County supervisors took another step in their protracted fight with the proposed Rosemont Mine, voting to formally object to the location.
The Pima County Board of Supervisors voted 4-1 Tuesday to send the Forest Service a formal objection to the agency’s tentative approval of the mine and its final environmental impact statement.
The letter is expected to compel the federal agency to respond to Pima County’s long list of concerns over the planned copper mine in the Santa Rita Mountains.
The county has long been critical of planned copper mine, arguing through the National Environmental Policy Act process that the mine would have long-lasting repercussions to air and water quality as well as pose threats to the safety and welfare of the public.
A memo by County Administrator Chuck Huckelberry outlined a number of concerns the county has with the mine. He specifically faulted the project’s proposed mitigation and monitoring measures, calling them “woefully inadequate” in a Jan. 16 memo to the board.
Rod Pace, president and CEO of Rosemont Copper, said he wasn’t surprised by the supervisors’ vote.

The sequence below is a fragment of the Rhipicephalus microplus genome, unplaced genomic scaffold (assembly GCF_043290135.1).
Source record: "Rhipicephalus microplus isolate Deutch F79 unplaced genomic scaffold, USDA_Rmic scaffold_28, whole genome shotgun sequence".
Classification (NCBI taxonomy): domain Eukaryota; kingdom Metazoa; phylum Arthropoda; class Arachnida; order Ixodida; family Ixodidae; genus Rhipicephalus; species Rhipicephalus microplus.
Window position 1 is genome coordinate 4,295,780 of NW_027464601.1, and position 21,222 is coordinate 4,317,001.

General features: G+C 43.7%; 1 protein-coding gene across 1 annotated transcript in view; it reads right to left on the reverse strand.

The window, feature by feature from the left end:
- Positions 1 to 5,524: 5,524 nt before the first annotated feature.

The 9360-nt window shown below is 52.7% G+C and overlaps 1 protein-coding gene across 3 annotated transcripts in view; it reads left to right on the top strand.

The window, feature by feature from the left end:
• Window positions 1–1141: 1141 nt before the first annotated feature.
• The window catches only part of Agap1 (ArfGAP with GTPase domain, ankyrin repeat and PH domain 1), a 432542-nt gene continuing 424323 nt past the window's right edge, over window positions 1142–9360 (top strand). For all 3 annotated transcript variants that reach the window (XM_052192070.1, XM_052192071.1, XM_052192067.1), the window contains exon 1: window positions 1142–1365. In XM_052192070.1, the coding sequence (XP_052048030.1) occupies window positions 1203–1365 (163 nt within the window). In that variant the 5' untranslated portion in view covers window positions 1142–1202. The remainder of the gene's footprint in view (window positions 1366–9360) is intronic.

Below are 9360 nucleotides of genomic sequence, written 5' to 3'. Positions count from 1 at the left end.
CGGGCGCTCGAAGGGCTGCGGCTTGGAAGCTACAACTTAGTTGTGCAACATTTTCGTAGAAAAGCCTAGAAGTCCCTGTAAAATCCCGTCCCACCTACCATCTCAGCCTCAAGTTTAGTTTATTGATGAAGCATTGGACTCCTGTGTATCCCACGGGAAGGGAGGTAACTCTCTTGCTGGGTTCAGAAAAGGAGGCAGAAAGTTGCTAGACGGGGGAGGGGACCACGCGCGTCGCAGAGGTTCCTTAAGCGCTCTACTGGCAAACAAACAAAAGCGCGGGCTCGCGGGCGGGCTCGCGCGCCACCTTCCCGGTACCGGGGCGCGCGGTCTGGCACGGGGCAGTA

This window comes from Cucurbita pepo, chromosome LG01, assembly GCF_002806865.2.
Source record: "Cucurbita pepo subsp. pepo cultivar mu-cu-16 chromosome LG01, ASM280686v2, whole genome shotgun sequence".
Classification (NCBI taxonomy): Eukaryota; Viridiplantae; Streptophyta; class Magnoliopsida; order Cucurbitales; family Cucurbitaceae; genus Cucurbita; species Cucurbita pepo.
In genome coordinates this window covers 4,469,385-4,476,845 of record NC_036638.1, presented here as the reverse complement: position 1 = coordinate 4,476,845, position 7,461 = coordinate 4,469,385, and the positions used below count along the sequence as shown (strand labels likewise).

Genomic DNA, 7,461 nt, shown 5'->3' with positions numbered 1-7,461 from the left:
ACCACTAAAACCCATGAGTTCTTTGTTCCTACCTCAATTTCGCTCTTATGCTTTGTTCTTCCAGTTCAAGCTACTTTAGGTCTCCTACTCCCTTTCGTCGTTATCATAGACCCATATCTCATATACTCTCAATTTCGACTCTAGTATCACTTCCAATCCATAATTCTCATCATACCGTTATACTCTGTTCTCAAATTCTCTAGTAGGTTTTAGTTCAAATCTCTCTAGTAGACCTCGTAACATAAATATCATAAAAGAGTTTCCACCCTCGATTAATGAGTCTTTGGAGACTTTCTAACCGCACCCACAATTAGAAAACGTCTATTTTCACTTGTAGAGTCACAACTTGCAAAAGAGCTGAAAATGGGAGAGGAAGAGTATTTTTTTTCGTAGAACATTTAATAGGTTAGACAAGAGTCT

However, Pace said he remains confident the action on Tuesday won’t derail plans for the mine to begin operations later this year.
“Our Rosemont team looks forward to the start of construction in the second quarter of this year,” Pace said in a statement.
Supervisor Richard Elías said it was possible, in his opinion, Rosemont could still face legal challenges even if it gets final approval from the U.S. Forest Service.
“I think there are already numerous legal fights that have already been set up with Rosemont — not just between ourselves and Rosemont but other organizations that object, too,” Elías said.
“(Today’s decision) is a continuation of what Pima County has been doing as part of the NEPA process.”
Supervisor Ray Carroll whose district is home to the proposed mine, isn’t sure the issue will end up in court, saying he isn’t convinced the mine will get necessary regulatory approvals in coming months.
“We’re hoping that there is going to be a veto of the project. We hope that it is certainly justified,” Carroll said.
Sending a formal objection, he said, was the only way to force the Forest Service to respond to the county’s concerns.
“Our objections have been stated and restated, but they never have been addressed,” Carroll said.
The letter also could open the door to face-to-face meetings with Forest Service officials, Huckelberry said.
“Pima County may have an opportunity to meet with the reviewing officer and (Forest Service Supervisor Jim) Upchurch with the objective of having a dialogue about the objection issues and exploring opportunities for resolving the concerns expressed in the objection,” Huckelberry wrote.
Supervisor Ally Miller was the lone member of the board to vote against the plan to send a formal objection but did not explain her vote during Tuesday’s meeting.